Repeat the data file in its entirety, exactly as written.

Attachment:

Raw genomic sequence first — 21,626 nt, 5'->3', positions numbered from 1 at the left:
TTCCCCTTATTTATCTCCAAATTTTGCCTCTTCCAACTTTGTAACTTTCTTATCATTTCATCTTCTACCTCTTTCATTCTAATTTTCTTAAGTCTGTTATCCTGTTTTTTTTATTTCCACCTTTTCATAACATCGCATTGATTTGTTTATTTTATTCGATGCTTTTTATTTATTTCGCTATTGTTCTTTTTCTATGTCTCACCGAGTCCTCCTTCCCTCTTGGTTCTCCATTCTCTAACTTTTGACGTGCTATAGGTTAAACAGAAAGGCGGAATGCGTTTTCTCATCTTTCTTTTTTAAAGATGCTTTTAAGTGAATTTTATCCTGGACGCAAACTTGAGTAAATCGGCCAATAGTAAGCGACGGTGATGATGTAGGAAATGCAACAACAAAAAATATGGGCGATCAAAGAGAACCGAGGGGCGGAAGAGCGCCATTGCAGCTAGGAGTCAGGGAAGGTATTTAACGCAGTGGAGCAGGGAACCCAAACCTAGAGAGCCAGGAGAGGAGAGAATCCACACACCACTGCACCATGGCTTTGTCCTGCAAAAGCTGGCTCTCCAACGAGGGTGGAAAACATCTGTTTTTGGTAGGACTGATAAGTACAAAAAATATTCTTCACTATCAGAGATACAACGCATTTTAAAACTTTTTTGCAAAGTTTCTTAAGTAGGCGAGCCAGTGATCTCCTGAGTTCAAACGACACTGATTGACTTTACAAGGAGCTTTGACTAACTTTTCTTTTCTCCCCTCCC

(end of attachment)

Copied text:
Raw genomic sequence first — 21,626 nt, 5'->3', positions numbered from 1 at the left:
TTCCCCTTATTTATCTCCAAATTTTGCCTCTTCCAACTTTGTAACTTTCTTATCATTTCATCTTCTACCTCTTTCATTCTAATTTTCTTAAGTCTGTTATCCTGTTTTTTTTATTTCCACCTTTTCATAACATCGCATTGATTTGTTTATTTTATTCGATGCTTTTTATTTATTTCGCTATTGTTCTTTTTCTATGTCTCACCGAGTCCTCCTTCCCTCTTGGTTCTCCATTCTCTAACTTTTGACGTGCTATAGGTTAAACAGAAAGGCGGAATGCGTTTTCTCATCTTTCTTTTTTAAAGATGCTTTTAAGTGAATTTTATCCTGGACGCAAACTTGAGTAAATCGGCCAATAGTAAGCGACGGTGATGATGTAGGAAATGCAACAACAAAAAATATGGGCGATCAAAGAGAACCGAGGGGCGGAAGAGCGCCATTGCAGCTAGGAGTCAGGGAAGGTATTTAACGCAGTGGAGCAGGGAACCCAAACCTAGAGAGCCAGGAGAGGAGAGAATCCACACACCACTGCACCATGGCTTTGTCCTGCAAAAGCTGGCTCTCCAACGAGGGTGGAAAACATCTGTTTTTGGTAGGACTGATAAGTACAAAAAATATTCTTCACTATCAGAGATACAACGCATTTTAAAACTTTTTTGCAAAGTTTCTTAAGTAGGCGAGCCAGTGATCTCCTGAGTTCAAACGACACTGATTGACTTTACAAGGAGCTTTGACTAACTTTTCTTTTCTCCCCTCCC